MEMPHIS, Tenn. —
Seniors are getting creative during this pandemic thanks to a program by the Shelby County Health Department and Shelby County Government.
Just in time for the holidays, seniors are learning to navigate the digital landscape and make technology relevant to their daily lives. The program provides resources to nursing homes and long-term care facilities in the Mid-South.
When the COVID-19 pandemic happened, these types of facilities closed, making it very difficult for the elderly and their families.
“There was a time that I was worried, I was worried about my residents because they were starting to get depressed and I was like Lord I don’t know what to do because I can’t risk their safety and then he just worked it out,” said Willene Jennings, Administrator of Jenn Care Home for the Aged.
Jennings was contacted about a new program called Senior Tech Connect, started by Shelby County Mayor Lee Harris and the Shelby County Health Department and she was asked to apply.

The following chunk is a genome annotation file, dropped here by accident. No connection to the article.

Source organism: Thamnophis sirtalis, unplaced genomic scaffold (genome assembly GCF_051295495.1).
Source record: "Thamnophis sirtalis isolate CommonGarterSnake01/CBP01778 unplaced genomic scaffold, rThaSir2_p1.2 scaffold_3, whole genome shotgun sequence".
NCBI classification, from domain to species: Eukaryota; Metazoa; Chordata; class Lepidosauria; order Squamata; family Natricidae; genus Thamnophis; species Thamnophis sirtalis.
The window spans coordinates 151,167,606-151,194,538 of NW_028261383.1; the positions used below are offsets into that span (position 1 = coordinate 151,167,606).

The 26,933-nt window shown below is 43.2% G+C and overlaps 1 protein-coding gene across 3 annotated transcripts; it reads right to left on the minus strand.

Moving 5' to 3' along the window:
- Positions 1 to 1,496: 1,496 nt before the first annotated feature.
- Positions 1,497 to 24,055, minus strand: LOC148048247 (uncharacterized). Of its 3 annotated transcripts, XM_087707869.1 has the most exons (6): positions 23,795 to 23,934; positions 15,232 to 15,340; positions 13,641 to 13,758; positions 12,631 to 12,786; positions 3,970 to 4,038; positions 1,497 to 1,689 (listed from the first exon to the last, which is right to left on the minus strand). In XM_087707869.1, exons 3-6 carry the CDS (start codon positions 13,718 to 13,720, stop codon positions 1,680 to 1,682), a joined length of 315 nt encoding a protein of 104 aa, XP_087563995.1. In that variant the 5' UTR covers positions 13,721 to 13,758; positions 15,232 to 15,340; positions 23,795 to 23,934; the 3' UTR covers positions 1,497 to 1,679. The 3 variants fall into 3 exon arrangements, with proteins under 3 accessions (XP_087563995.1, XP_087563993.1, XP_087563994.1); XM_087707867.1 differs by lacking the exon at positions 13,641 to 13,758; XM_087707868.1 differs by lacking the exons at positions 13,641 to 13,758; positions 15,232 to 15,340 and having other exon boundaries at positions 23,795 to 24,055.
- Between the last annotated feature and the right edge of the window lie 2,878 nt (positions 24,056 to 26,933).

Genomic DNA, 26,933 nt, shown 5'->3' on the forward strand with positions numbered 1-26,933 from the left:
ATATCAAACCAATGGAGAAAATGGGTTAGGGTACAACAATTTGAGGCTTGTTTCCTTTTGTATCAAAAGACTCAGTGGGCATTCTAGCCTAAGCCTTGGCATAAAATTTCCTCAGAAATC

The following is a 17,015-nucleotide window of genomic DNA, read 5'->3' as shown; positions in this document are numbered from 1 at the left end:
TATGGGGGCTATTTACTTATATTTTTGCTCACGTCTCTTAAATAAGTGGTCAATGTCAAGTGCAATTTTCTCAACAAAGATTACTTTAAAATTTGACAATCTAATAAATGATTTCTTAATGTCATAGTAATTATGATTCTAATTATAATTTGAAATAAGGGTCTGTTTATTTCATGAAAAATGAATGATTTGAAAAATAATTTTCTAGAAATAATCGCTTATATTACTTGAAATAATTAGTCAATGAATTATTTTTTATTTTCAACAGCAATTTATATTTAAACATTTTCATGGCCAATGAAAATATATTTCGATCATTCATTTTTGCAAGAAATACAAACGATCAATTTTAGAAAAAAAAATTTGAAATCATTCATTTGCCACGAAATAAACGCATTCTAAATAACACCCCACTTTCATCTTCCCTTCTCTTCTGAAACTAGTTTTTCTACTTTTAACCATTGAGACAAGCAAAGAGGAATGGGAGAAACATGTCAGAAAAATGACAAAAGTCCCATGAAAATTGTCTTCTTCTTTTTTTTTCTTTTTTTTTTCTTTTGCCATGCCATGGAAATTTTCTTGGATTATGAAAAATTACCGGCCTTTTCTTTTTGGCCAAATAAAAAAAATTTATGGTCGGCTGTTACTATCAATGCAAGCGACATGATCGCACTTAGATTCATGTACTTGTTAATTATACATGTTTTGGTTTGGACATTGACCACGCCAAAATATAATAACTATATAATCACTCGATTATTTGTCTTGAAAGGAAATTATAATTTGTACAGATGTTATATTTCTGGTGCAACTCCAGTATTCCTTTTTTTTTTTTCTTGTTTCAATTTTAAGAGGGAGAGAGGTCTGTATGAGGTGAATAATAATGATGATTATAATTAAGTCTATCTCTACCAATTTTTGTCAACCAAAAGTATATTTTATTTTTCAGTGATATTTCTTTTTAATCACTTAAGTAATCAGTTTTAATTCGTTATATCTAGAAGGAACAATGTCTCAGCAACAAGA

The program provides funding to those facilities to buy digital devices.
“After I applied it took about 2 weeks to receive the money and of course you lay out your plan, how you plan on doing your visual visitations and how you would spend the money,” Jennings said.
Her nursing home received a $5,000 grant from the county to help purchase devices such as laptops, tablets and equipment her residents could use to contact their families.
“I mean they are enjoying it. They said they can’t touch them, but they said this is the next best thing,” Jennings explained.
It’s something that couldn’t have been done without Shelby County’s assistance.
“The office of Mayor Lee Harris is doing a whole host of programs to benefit individuals affected by this virus in our county and with a particular emphasis on vulnerable populations,” said Frankie Dakin, Special Assistant to Mayor Lee Harris for Community Affairs.
“It’s so easy for the elderly to get depressed,” Jennings said. We don’t want them to get depressed. We don’t want them to feel distraught, forgotten.”